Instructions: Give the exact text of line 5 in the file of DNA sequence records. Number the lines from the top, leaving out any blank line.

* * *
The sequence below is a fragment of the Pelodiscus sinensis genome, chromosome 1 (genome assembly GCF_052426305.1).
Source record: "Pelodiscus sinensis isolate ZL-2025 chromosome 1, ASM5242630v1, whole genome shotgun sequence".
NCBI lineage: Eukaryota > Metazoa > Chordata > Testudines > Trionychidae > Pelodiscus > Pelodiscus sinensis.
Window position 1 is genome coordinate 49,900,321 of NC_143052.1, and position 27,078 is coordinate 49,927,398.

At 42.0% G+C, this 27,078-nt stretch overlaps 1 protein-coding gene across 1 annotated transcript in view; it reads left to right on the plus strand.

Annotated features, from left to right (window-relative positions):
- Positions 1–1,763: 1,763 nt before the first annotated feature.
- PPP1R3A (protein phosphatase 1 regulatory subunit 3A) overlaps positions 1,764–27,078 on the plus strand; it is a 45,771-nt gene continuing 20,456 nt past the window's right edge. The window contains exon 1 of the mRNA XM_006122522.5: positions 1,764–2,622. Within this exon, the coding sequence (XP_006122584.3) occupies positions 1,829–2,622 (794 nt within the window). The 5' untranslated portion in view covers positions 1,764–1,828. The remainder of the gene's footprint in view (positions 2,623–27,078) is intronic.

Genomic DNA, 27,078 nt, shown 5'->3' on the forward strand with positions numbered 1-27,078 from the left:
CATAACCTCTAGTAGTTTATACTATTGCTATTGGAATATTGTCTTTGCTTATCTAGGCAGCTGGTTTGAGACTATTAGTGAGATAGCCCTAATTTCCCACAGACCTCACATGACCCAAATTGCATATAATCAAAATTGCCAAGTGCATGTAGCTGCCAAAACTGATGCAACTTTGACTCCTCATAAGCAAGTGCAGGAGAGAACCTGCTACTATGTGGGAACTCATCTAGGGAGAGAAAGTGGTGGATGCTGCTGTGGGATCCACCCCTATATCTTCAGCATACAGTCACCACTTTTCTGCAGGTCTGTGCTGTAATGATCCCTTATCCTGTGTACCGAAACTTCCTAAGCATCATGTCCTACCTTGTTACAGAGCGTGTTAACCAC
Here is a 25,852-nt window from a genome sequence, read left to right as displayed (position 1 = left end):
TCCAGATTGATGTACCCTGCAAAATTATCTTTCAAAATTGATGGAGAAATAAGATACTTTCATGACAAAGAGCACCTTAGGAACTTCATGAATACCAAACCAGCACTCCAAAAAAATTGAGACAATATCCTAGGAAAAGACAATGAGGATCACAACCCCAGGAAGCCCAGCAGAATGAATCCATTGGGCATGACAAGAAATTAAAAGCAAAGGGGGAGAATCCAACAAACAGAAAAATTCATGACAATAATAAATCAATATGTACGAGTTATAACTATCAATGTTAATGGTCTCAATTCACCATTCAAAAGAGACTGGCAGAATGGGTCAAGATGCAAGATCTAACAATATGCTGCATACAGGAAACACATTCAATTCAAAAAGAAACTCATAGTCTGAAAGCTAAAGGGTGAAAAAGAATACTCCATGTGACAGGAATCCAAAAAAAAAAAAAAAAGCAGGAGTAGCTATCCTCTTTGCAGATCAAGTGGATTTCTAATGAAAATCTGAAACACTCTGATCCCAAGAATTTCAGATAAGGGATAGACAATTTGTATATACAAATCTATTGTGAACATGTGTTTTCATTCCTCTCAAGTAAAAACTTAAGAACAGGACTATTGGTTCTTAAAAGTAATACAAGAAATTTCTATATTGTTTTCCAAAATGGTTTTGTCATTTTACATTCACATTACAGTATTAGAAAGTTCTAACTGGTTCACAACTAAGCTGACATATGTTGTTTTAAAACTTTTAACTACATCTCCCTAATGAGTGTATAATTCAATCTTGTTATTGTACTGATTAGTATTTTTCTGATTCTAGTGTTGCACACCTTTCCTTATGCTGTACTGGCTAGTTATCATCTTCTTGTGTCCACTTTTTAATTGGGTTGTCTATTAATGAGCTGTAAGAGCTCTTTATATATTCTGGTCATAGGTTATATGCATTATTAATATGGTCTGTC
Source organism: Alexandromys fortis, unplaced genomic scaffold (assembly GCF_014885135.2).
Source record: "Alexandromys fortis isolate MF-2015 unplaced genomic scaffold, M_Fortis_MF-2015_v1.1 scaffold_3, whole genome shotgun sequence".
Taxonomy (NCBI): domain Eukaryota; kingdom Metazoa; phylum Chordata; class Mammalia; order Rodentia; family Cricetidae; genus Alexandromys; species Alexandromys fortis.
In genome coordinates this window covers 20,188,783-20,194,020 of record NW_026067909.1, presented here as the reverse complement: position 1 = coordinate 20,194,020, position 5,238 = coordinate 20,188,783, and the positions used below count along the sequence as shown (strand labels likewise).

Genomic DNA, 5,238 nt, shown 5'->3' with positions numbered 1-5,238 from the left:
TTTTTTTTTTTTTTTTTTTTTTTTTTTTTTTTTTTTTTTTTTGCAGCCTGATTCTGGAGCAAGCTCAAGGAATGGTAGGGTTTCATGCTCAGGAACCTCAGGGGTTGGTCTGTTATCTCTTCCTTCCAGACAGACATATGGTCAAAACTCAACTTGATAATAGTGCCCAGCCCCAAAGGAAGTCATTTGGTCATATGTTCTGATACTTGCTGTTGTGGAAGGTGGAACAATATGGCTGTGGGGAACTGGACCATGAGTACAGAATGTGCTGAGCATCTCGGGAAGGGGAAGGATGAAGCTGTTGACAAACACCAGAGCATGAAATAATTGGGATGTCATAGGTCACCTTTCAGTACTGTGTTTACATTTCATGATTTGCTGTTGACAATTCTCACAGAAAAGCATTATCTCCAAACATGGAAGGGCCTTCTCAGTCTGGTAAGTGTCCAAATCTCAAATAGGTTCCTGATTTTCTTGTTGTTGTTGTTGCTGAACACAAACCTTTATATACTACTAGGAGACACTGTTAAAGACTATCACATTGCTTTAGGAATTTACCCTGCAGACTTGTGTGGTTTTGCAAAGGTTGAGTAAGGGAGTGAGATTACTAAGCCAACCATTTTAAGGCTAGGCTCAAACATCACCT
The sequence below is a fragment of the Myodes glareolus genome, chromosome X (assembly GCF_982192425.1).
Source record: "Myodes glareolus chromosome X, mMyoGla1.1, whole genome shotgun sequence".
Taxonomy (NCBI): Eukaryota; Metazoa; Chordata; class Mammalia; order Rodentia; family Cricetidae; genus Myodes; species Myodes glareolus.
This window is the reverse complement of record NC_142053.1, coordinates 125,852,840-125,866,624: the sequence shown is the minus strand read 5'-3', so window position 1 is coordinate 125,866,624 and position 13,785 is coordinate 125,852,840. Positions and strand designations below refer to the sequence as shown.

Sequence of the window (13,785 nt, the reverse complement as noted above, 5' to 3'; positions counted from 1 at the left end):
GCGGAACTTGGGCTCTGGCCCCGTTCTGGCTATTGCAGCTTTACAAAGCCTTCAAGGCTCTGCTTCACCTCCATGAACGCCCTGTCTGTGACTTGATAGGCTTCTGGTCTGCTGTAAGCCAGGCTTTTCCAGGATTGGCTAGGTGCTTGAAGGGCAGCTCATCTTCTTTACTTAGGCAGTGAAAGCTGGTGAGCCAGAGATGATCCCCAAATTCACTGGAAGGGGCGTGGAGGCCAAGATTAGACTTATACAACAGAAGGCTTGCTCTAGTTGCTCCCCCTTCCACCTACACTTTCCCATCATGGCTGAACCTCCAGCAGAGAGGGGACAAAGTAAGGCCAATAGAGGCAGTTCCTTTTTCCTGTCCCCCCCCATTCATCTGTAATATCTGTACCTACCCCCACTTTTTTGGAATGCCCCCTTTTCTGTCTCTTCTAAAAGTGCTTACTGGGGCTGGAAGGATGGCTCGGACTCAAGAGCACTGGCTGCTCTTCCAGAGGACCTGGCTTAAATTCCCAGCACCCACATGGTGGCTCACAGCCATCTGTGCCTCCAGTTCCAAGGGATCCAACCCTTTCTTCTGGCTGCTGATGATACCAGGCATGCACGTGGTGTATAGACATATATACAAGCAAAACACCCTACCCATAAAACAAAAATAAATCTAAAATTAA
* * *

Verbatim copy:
At 42.0% G+C, this 27,078-nt stretch overlaps 1 protein-coding gene across 1 annotated transcript in view; it reads left to right on the plus strand.